Sage Curtis on National Self-Care Awareness Month
“In dealing with those who are undergoing great suffering, if you feel burnout setting in, if you feel demoralized or exhausted, it is best for the sake of everyone to withdraw and restore yourself. The point is to have a long-term perspective” – Dalai Lama
For the first time in 2017, the Registrar at the National Day Calendar recognizes September as National Self-Care Awareness Month.
Founded by popular blog Evolve to Live to promote awareness of individual self-care, September highlights the mental, physical and spiritual benefits of practicing self-care on a regular basis. The operative word, however, is awareness.
It’s something we aren’t always cognizant of. Many of us get up in the morning, go through our usual routine, and go to work. The days can be a long grind, sacrificing our own essential needs for other important things, such as the needs of our jobs and the needs of our loved ones.
But one empty bottle can not fill another’s glass. Sometimes it’s important to step back and take time for ourselves – physically, emotionally, mentally, and spiritually.
“As gold purified in a furnace loses its impurities and achieves its own true nature, the mind gets rid of the impurities of the attributes of delusion, attachment and purity through meditation and attains reality”. – Adi Shankara
The health benefits of both practices have been well documented. Meditation leads to a relaxation of your sympathetic nervous system. This helps with blood pressure, heart rate and anxiety.
The physical benefits of yoga from a strength and endurance standpoint are many. Your core strength, flexibility and posture can improve dramatically.
Don’t have time for yoga classes or meditation? Practice a simple deep breathing exercise. Taking a moment to relax and breathe can help with stress, blood flow, and general relief of body pain. Deep breathing is an all-encompassing exercise that can help promote positive energy or aid in a good night’s sleep.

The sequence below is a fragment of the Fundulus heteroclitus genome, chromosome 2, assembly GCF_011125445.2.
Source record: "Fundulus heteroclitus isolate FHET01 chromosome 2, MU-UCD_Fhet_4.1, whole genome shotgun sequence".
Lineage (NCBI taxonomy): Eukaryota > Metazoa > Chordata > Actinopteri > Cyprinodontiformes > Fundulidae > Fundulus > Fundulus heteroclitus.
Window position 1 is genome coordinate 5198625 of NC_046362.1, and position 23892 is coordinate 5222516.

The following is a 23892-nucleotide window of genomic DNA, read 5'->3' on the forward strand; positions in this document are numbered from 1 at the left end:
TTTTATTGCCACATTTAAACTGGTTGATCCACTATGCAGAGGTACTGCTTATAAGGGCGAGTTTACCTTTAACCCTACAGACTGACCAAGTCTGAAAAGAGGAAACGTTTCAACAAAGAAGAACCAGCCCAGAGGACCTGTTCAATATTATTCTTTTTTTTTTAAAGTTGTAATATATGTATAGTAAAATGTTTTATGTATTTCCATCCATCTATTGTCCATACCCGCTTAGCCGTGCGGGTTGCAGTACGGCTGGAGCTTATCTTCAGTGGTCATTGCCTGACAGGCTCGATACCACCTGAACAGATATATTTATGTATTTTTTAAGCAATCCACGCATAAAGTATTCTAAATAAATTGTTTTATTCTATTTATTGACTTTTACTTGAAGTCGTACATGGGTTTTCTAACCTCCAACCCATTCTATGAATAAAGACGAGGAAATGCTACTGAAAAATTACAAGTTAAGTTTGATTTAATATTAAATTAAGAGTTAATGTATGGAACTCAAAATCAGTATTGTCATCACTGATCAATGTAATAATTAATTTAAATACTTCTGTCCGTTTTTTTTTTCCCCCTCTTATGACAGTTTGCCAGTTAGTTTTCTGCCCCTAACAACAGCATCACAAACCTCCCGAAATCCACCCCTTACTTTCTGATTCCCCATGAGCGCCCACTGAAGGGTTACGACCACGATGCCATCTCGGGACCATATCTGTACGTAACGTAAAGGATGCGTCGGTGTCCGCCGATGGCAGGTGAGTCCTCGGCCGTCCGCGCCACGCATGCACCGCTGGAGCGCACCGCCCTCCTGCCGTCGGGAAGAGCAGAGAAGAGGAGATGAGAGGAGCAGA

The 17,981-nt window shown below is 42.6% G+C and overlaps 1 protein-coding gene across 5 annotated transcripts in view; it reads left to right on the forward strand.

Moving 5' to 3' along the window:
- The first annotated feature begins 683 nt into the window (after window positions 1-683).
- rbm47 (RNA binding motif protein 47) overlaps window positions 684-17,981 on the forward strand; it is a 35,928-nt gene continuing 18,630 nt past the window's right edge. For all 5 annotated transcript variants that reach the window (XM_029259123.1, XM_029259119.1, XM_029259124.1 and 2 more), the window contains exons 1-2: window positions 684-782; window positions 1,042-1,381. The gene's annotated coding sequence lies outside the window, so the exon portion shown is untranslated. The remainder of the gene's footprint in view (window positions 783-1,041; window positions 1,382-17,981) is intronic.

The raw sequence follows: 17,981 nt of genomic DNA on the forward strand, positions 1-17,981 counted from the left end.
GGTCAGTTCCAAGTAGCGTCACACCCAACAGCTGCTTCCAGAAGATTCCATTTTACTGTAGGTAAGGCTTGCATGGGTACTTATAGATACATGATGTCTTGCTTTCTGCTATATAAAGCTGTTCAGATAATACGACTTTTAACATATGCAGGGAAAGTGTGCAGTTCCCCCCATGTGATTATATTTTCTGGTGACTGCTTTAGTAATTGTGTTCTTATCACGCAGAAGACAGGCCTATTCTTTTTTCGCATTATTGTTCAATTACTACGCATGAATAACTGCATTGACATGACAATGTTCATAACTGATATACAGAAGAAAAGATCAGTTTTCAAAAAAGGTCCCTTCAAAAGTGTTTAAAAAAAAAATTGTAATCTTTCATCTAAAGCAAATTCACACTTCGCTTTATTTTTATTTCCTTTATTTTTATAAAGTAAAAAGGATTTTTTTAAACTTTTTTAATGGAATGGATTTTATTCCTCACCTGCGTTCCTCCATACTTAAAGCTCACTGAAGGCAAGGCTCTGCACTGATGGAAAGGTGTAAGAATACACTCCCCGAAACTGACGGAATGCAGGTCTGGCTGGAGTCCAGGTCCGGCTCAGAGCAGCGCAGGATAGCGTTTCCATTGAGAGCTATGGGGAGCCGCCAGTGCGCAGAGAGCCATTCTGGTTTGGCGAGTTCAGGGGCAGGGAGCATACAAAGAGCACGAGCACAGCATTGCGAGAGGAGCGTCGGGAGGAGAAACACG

“The food you eat can be either the safest and most powerful form of medicine, or the slowest form of poison.” – Ann Wigmore
When establishing a daily routine, think about making certain foods a regular part of your diet. Mix in fruits and vegetables with each meal, drink tea instead of coffee, and avoid drugs and alcohol.
The benefits from a caloric, vitamin, and mineral standpoint are discussed often within health food circles. But how about the financial benefits of purchasing vegetables regularly? A head of cabbage or zucchini squash typically costs less than $2-3, and a small bag of potatoes are not much more than $5. These products can supplement your meals for one week or more.
Good digestion is also a major benefit of regularly taking in vegetables. It’s often not discussed in open forums, but your toilet time will decrease significantly with a healthy diet of leafy greens and the like!
Tea not only tastes good, but is good for you and comes in a seemingly endless variety of flavors. Additionally, you won’t find the caffeine crash with that is associated with coffee when you drink tea either.
“There is no greater agony than bearing an untold story inside you.” – Maya Angelou
Expressive writing – writing down your daily thoughts in a journal or blog – can provide therapeutic value, and keeping a running log of your personal thoughts and feelings to look back upon can provide numerous emotional health benefits.
Yes – journal therapy is actually a thing. Documenting your internal experiences and reflecting on your past can help you achieve clarity and peace of mind, which can lead to an increase in confidence and a better night’s rest.
As Lavar Burton once said, “take a look, it’s in a book!” Reading can also give you an emotional recharge and help exercise your synapses with a wider vocabulary, expand reality and emotional curiosity, improve memory, entertain, relieve stress, and extract pulp from your creative fruits.
“If I were not a physicist, I would probably be a musician.” – Albert Einstein
Feeling good while listening to music isn’t just some sort of intangible, abstract experience – it’s scientifically proven to release dopamine in your brain, nurturing positive energy and feelings of happiness.
The music of our lifetime, and particularly our youth, is deeply rooted within our subconscious and directly tied to feelings of nostalgia. It’s no wonder music therapy has been used for both cancer patients and those who suffer from Alzheimer’s.
“Treat Yo Self”
It’s been more than five years since popular sitcom Parks and Recreation satirized lavish selfishness with a new holiday. “Treat Yo Self Day,” officially observed on October 13 of every year, was a fun mockery of what you could do if you went out and bought whatever you felt like, just because you can.
But the humor of the premise begets a bit of truth within the underlying message. It’s ok to be a little selfish, and it’s right to take some time to reward yourself for your hard work.
Whether you opt to buy a big “me” gift, so long as it doesn’t max out your credit card and drive yourself into financial ruin, to occasionally eating pizza and candy on the weekend, the mental health benefits of rewarding yourself for the fruits of your labor and personal upkeep can serve as positive reinforcement to keep it up – and take care of yourself – not just in the month of September, but for all the months to come!